A Review of the Photoshop Plugin LunarCell
LunarCell, by Flaming Pear, is a Photoshop plugin that creates planets and moons. The creation of these planets and moons is controlled by a number of slider settings. These settings may be set individually by hand or randomly as a group using the randomize button. The LunarCell dialog is shown in Figure 1. For this evaluation, I was using LunarCell version 1.5 with Photoshop CS on a Windows XP platform.
As you can see from the dialog, settings are grouped by their functional relationships: Planet, Climate, Air, Clouds, Cities, and Synth Clouds
LunarCell has a number of different output options. The full range of output options is shown in Figure 2.
The Normal and Composite options are those that would be used to output the final spherical planet in Photoshop. All the other output options are used to produce rectangular terrain maps for subsequent manipulation.
In addition to these output options, LunarCell has a very nice feature that allows you to create a multi-layer Photoshop PSD file, with each layer representing one of the output types in the form of a terrain map. These maps can then be individually brought into a 3D graphics application so that the final planet can be created there.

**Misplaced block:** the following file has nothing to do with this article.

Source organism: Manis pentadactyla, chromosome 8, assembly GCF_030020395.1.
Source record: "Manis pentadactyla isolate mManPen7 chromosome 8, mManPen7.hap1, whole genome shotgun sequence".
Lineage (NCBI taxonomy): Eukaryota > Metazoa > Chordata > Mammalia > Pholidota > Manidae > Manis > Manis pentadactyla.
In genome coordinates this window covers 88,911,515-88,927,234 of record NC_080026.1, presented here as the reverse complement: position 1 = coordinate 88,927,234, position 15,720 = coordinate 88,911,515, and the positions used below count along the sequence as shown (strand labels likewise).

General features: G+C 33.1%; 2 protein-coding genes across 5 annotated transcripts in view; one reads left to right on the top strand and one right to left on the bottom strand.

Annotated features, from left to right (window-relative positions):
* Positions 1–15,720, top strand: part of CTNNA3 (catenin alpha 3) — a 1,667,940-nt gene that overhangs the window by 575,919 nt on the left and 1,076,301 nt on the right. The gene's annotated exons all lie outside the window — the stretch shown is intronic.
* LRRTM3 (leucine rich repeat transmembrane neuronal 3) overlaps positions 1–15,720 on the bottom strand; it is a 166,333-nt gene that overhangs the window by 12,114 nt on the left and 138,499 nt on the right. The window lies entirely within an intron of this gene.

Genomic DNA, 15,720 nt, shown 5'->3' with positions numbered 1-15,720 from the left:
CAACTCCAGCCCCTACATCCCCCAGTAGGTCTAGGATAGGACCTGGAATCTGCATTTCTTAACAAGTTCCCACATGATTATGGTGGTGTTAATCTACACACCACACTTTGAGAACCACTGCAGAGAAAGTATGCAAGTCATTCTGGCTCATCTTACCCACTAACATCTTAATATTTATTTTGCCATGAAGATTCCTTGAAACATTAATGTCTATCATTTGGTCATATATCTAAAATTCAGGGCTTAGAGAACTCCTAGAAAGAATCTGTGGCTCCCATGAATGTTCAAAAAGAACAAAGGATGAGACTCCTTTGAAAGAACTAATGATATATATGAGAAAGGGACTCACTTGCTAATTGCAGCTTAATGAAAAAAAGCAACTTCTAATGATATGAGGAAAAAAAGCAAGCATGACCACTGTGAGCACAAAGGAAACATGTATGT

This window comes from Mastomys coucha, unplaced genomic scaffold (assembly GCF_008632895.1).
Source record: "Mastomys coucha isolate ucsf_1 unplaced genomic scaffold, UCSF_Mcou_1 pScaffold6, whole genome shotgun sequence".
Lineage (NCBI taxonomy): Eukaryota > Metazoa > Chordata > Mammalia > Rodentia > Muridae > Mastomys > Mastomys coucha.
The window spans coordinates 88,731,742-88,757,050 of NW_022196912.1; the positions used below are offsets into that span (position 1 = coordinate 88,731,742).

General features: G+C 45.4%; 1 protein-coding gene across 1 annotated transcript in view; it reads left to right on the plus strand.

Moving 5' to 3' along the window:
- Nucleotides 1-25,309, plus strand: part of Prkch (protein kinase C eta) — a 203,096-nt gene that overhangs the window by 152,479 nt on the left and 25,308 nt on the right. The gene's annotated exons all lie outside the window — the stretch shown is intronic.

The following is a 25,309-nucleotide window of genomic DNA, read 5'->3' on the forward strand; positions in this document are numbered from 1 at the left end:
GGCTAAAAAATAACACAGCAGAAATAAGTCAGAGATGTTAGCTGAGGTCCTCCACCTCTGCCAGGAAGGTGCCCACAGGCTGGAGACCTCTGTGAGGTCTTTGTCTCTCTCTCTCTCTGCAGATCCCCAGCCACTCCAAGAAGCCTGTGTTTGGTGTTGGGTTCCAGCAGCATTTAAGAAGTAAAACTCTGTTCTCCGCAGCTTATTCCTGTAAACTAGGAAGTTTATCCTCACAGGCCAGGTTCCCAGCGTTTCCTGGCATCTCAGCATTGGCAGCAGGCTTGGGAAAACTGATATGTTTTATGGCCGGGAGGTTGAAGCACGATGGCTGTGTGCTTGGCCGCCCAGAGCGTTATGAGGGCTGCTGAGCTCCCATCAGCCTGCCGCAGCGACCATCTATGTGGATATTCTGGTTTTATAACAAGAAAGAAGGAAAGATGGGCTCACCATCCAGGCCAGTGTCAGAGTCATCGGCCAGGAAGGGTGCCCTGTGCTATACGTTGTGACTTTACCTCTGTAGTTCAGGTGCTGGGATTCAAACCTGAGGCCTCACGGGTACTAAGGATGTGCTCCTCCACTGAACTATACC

When used to create small planets within Photoshop, as shown in Figure 3, LunarCell can do a very nice job. The chief limitation to these planets is in the degree of color variations available.
For larger planets, I was slightly disappointed by the lack of visual complexity. More disappointing was that on a number of larger planets, the planet contained annoying artifacts. These artifacts tended to be rectangular in nature and were primarily blocks of color that did not match that of the adjoining region. An example is shown in Figure 4.
Another failing is with respect to the bump map LunarCell produces. One problem is that the bump map is apparently produced without consideration as to the sea level. Using the bump map in a 3D program as generated would result in oceans with mountains and valleys - not very realistic.
More seriously, a number of the bump maps LunarCell produced contained rectangular discontinuities in grayscale values. An example of this problem is shown in Figure 5.
The presence of these rectangular regions make the bump map worthless.
One feature of LunarCell that I found to be most satisfying was it's ability to produce nice cloud patterns and cloud masks. As previously noted, I was also very pleased by it's ability to output individual terrain maps to a layered Photoshop document.
In summary, LunarCell is a unique Photoshop plugin and has a lot going for it. However, when it comes to the creation of planets and moons for my own art work, I believe that I will stick to my own methods of manually producing the planets, moons, and texture maps in Photoshop.